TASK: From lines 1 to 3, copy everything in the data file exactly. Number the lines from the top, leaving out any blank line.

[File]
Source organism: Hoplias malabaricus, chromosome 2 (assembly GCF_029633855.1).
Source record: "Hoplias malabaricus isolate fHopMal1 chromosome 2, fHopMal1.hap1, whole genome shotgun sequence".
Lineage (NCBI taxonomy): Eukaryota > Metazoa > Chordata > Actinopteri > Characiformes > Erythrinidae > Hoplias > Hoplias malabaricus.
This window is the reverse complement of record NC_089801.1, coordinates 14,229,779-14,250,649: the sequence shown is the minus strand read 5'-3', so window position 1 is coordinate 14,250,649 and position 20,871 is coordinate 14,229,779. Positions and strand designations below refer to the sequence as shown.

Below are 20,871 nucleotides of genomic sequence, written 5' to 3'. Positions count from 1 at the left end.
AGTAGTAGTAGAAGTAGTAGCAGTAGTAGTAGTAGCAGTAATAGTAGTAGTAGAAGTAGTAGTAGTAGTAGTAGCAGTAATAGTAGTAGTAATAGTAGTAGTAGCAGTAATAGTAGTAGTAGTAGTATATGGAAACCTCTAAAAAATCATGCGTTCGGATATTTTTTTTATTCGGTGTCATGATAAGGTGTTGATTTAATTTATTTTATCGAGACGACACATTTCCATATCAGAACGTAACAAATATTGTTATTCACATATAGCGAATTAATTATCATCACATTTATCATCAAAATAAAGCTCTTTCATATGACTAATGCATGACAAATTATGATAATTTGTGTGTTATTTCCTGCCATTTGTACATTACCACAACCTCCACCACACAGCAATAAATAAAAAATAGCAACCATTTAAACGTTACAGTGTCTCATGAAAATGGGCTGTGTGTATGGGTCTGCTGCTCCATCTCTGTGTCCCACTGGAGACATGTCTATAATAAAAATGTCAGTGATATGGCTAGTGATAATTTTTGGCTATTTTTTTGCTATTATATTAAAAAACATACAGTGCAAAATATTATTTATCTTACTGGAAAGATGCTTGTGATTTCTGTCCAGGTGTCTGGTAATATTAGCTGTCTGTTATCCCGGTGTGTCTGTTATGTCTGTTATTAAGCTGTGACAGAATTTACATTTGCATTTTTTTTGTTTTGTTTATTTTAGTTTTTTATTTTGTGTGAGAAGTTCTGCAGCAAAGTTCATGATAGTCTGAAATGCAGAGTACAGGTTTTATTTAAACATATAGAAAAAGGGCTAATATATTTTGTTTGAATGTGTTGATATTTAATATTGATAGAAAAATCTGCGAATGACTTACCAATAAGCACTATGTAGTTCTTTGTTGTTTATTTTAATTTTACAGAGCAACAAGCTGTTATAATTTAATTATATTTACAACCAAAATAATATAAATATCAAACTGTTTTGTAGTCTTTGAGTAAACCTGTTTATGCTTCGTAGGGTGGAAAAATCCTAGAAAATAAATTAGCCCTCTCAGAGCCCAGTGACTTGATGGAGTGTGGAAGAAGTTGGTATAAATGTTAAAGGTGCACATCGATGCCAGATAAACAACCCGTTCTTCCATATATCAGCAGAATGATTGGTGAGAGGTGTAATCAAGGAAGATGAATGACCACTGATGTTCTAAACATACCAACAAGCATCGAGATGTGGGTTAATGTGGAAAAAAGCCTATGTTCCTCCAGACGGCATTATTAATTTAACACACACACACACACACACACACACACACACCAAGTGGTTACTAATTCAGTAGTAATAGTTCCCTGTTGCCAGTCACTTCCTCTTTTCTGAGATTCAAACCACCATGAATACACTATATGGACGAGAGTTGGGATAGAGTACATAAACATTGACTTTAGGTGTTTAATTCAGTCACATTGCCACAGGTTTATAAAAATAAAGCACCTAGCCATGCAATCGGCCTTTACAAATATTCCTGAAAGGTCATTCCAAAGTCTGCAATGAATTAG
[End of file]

Source organism: Hoplias malabaricus, chromosome 2 (assembly GCF_029633855.1).
Source record: "Hoplias malabaricus isolate fHopMal1 chromosome 2, fHopMal1.hap1, whole genome shotgun sequence".
Lineage (NCBI taxonomy): Eukaryota > Metazoa > Chordata > Actinopteri > Characiformes > Erythrinidae > Hoplias > Hoplias malabaricus.